Monday, January 16, 2012

Film School Confidential, Part 2: It’s Worse than Nothing

Doctors frame their degrees and put them on their office walls. They want you to know where they went to school, because then you’ll assume that they know what they’re doing. Same thing with academics. They know that every time they publish their research, the reader is going to flip to the end and check out their credentials first.
But with fiction writers, it’s just the opposite. The last thing you want to do is brag about where you went to school. Writers are selling their authenticity, and a writing degree is the opposite of authenticity. Producers would much rather hear about your time in prison, or on a shrimp boat, or in the army. Anything but graduate school.
When was the last time you saw a movie poster like the one above? If you did, would that make you more likely to go? This brings us to the real truth: Not only does an MFA degree not help your career, it actually hurts your career. Producers don’t trust film schools. And with good reason.

When a producer sees that you’ve gone to film school, here’s what they think: “Uh oh. This guy’s just paid a hundred thousand dollars to be coddled for four years. He’s been told that his shit doesn’t stink because that’s what he wanted to hear, and he foolishly believed it all.” 

Even worse: They know that you’ve spent four years in a hermetically-sealed environment. You haven’t been listening to how real people actually talk. Just the opposite: you’ve been listening to other students’ fumbling attempts to write dialogue all that time. Film school is a bad dialogue echo-chamber, and nobody comes out unscathed.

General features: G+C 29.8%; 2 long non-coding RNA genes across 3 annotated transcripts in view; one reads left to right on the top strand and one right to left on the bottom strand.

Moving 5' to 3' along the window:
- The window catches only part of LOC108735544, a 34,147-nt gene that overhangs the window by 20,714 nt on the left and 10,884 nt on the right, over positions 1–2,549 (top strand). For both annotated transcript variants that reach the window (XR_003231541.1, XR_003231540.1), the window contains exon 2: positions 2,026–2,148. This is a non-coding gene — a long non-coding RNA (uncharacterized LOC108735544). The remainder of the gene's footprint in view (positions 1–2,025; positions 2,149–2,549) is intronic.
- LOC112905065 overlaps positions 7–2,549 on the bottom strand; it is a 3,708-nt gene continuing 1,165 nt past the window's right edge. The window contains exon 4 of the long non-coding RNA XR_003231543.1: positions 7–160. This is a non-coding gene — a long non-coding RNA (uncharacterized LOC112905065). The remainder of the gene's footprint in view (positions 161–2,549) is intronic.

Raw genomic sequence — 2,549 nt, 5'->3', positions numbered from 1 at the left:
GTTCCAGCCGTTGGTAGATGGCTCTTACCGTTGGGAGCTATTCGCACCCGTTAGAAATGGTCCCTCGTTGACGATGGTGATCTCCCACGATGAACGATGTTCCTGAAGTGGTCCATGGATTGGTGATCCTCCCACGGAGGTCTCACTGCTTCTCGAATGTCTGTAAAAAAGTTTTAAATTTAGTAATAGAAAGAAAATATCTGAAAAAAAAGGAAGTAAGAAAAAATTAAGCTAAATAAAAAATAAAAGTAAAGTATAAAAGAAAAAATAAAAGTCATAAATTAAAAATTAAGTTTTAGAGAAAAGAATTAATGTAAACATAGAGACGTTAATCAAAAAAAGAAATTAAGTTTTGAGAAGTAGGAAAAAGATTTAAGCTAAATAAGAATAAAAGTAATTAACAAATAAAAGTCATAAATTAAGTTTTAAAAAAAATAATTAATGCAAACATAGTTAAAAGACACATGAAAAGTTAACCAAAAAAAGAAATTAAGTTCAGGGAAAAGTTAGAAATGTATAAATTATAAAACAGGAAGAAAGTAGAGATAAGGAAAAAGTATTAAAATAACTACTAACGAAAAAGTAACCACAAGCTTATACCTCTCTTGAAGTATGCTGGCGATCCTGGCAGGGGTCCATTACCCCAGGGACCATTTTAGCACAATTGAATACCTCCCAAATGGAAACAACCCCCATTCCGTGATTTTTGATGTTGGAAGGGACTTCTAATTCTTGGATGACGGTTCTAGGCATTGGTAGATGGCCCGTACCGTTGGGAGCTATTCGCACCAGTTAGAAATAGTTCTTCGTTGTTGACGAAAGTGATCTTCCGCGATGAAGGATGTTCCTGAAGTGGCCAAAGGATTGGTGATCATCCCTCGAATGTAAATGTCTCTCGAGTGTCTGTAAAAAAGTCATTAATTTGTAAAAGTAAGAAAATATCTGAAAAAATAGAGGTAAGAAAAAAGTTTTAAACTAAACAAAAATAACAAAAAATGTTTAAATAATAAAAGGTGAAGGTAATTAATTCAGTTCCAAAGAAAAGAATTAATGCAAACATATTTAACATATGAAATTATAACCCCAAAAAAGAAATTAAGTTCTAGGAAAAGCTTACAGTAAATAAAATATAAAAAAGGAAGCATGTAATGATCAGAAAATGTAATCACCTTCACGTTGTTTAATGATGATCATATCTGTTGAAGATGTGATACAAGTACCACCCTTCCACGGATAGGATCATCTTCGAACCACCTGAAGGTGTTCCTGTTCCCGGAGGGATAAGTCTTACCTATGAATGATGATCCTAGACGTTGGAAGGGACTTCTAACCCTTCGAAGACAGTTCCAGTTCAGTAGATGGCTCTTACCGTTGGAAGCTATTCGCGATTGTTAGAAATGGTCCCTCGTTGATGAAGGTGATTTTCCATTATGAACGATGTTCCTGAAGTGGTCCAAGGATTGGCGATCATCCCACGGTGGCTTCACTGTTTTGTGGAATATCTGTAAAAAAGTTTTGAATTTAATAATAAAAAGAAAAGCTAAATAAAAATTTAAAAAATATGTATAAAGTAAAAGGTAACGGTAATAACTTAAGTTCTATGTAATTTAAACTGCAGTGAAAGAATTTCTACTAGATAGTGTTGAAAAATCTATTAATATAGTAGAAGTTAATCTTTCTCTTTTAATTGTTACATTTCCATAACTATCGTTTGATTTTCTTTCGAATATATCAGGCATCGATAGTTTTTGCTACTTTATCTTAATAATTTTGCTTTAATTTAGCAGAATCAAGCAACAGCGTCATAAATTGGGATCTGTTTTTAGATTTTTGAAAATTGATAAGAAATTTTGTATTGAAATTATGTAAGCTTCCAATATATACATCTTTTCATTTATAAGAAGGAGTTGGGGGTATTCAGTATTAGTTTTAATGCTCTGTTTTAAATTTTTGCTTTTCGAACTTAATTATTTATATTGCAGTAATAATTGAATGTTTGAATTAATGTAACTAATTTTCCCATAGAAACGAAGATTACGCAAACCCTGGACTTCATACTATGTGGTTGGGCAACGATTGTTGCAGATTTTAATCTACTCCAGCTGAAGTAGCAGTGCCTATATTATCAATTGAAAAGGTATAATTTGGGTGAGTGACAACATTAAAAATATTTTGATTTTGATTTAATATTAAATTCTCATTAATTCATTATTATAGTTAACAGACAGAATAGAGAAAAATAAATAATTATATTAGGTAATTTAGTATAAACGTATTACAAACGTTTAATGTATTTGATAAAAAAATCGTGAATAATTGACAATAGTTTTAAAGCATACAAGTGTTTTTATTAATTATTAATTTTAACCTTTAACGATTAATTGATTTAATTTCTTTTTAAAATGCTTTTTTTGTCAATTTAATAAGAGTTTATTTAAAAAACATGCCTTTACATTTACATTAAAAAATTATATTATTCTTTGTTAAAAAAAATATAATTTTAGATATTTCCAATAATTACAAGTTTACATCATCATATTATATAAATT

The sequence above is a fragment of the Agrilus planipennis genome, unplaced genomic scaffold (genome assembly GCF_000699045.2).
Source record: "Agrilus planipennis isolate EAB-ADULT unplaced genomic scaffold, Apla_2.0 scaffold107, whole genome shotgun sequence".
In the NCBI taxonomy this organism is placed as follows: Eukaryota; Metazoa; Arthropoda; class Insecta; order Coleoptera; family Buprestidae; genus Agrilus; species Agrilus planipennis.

So who would they rather hire? The top job in the screenwriting world is that of TV showrunner, and most showrunners started out in one of three professions: they were journalists, playwrights, or stand-up comedians. If you want to become a screenwriter, then you should be pursuing one of those three professions first, not going to film school.
What do these professions have in common? Three things:
  1. You submit your material to a paying audience on a daily basis.
  2. There’s low overhead, so you can pay your dues for years without going into debt.
  3. You have to LISTEN to a lot of people.
Playwrights and stand-up comics have to listen to live audiences, and constantly revise to entertain them more. Journalists have to listen to the people they’re reporting on, transcribe every word they say, and then boil that down to a few quotable lines that convey what’s unique and interesting about this person. Film school, on the other hand, specifically encourages you not to listen to others, which we’ll get to tomorrow…


tanita✿davis said...

Oh-HO, this would SO mean war if you bandied this about in my grad school!

It was only AFTER I got my MFA that I realized that this is kind of the same truth for fiction writers as well - when getting an agent you can say you have your MFA, but it's not all that impressive most of the time to editors and publishers, and tends to simply mean that you write the same kind of crap Raymond Carver does, repeatedly, and that's it. (If you like Raymond Carver, that's fine - he's technically brilliant, but it doesn't serve every kind of fictional taste.)

I think my MFA did a lot for me... but if I couldn't write already going in, it would have done bupkes... as always, the similarities and differences between fiction and screenwriting continue to intrigue me.

Jonathan Auxier said...

Ha! While reading this and your previous post, I found myself thinking: "Gee, I'm not saying my MFA playwriting program was perfect, but it prepared me surprisingly well for a career in both screenwriting and fiction." Then I got to the end of your piece.

odocoileus said...

Way late, but hey, it's new to me.

I'd add one more category to the How Most Showrunners started category:


Now, there's plenty of overlap there with playwrights and stand up comics, but acting by itself, and the culture that surrounds it, teaches you so much. Years spent up on the boards in front of an audience, and in rehearsal, working out the nuances of a script, are quite valuable.

Great blog.

odocoileus said...
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